Well, it didn’t take us very long after we put away the New Year’s hats and noisemakers to experience some heartburn from our New Year’s parties. The market has been on a pretty consistent decline down over the past few weeks, and I thought this week would be perfect to talk about what we can see in the markets and what we should react to (if we should be reacting at all). As I type this on a very cold Friday, the broad stock market (measured by the S&P 500) was down about 6.5% from the beginning of the year. The Dow Jones Industrial index is down less, around 4.5%, and the NASDAQ (which is very heavily weighted toward tech companies) entered correction territory at below 10%. Here is what I’m watching:
Our Friends at The Fed
In the last Federal Reserve meeting of the year, Fed Chair Jerome Powell took the “transitory” tag off of inflation in his remarks, officially signaling that the Fed believes the rising prices you are seeing at your gas pumps and grocery stores are not just the result of passing policy, but real inflation as demand rises and supply fails to meet it. The reality is that it is extremely tough to know exactly what is and isn’t “true” inflation, but the fact that you (the consumer) are paying more for things you need tells me that you likely believe inflation is real. When the Fed wants to control inflation, they usually do so by raising their base interest rate (the rate at which banks can borrow money). Powell indicated that he intends to do so several times during this year, which would mean the end of the Fed stimulating money into our economy artificially and starting to try to reverse it. It seems like the market is trying to digest this information and has some uncertainty to it. When interest rates start to rise, stocks like banks and oil companies tend to do better, while companies in the tech industry typically underperform. One thing to keep in mind: just because the Fed says they are going to do something, doesn’t mean they always follow through. If you remember as an investor back at Christmastime 2018, this same Fed chair indicated a rate increase which sent the markets into a fit, sending stocks down close to 20% from their highs! The next meeting, the Fed called for a cancellation of the rate increase, sending stocks right back up.
We Still Have a Virus
We are still living in the pandemic era, regardless of whether it is nearing its end stage or just another variant awaiting around the bend. The Omicron variant seems to be the most contagious version yet, but the death rate from this variant appears from the data to be much lower. The markets still seem to have concern for it, as lots of sick people at the same time start to affect the economy. Sick workers can’t produce, they can’t provide services, and this can disrupt things to a smaller degree. There are still lots of job openings and opportunities available and companies still seem to be having a hard time filling those roles. As Omicron begins to recede and the curve comes down, I’m watching to see if we get yet another variant, or if this starts to become more inline with what we’ve historically dealt with (the traditional flu season).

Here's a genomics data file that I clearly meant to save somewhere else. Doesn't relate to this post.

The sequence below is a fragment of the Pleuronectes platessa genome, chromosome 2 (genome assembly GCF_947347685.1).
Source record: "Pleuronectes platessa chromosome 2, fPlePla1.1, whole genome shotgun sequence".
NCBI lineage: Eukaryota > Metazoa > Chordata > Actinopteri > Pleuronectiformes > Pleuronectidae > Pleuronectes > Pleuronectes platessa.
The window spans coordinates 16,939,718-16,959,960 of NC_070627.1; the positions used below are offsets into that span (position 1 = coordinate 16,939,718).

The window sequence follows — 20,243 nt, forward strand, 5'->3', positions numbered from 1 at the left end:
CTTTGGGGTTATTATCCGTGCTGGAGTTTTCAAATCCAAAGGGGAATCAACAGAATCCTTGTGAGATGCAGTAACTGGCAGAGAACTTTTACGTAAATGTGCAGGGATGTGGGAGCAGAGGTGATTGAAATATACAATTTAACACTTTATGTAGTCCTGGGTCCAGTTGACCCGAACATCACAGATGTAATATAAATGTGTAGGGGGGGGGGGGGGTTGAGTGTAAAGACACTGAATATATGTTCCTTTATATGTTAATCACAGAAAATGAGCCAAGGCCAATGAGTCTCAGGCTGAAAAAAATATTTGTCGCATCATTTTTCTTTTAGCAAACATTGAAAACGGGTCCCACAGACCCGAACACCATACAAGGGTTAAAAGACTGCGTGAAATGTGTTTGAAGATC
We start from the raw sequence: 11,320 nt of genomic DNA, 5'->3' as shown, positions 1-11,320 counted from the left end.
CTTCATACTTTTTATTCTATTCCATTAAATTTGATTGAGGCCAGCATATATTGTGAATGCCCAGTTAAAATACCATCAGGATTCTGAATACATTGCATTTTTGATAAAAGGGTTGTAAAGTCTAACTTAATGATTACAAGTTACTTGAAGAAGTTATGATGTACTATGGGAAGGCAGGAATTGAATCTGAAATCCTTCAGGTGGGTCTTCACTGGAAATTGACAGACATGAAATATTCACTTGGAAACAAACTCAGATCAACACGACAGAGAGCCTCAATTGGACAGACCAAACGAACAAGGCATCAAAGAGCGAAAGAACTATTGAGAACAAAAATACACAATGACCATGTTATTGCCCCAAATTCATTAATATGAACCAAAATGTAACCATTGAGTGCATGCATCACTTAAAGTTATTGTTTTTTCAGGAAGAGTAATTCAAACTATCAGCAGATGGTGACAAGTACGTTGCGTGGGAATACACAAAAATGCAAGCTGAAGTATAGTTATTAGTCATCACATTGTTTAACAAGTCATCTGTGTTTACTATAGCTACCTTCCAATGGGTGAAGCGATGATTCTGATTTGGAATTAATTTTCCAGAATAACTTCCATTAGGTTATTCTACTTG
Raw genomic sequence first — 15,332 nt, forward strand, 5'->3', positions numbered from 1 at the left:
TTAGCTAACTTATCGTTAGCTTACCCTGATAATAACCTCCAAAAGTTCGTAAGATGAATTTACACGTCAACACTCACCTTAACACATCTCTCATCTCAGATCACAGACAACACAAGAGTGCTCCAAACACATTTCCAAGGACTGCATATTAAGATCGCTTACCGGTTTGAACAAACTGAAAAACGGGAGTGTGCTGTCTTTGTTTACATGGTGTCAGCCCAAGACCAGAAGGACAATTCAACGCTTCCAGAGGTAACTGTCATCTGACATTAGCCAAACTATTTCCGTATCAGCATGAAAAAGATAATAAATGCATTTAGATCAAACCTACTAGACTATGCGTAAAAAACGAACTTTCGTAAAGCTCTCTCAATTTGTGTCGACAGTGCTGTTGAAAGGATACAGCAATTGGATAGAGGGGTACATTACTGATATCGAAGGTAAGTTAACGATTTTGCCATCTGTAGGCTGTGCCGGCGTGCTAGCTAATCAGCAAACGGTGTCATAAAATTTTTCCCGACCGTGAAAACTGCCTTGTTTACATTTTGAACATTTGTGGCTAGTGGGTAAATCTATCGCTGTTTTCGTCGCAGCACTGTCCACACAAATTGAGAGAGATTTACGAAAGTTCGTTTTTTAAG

If there’s one thing that is sure to give the markets a panic attack, it is when outside events create unrest. And we appear to have no shortage of things that could give the markets pause. China is continually looking to expand its influence in the Pacific, and Taiwan now appears to be in its crosshairs. Kim Jong Un continues to fire missiles into the water to make a show of North Korea’s attempts to go nuclear. And now, it appears Putin intends to instigate conflict again over Ukraine. How these situations play out will have a direct impact on market performance in 2022, both in the U.S and globally.
Should I Stuff My Money Under My Mattress and Forget About It?
NO! The reality is that things like these are always going on in the markets. Your success in investing boils down to how your investments match up with your goals and time horizon. There are always reasons to worry, and a massive part of my job is to be able to listen to your concerns and invest your money in a way that reduces those concerns as much as I can. Keeping the long-term in focus when all of these short-term issues arise are hallmarks of successful wealth builders. The best ones find ways to make modifications to stay invested through rough patches. As always, if you have questions or concerns, reach out to me!
Thanks for taking the time to read the blog this week! I would love the opportunity to sit down and discuss how I can help you improve your financial picture and reach your goals. I specialize in creating focused, interactive plans for clients building wealth for retirement as well as managing those retirement plans to make sure my clients enjoy their retirement years to the fullest. I also work with a variety of other financial issues! If you would like to schedule a free consultation, please call the office at the number below, or click the link to schedule a virtual or in-person meeting (or phone call) by setting a time that works for you! I would love to hear from you! Enjoy the rest of your week!
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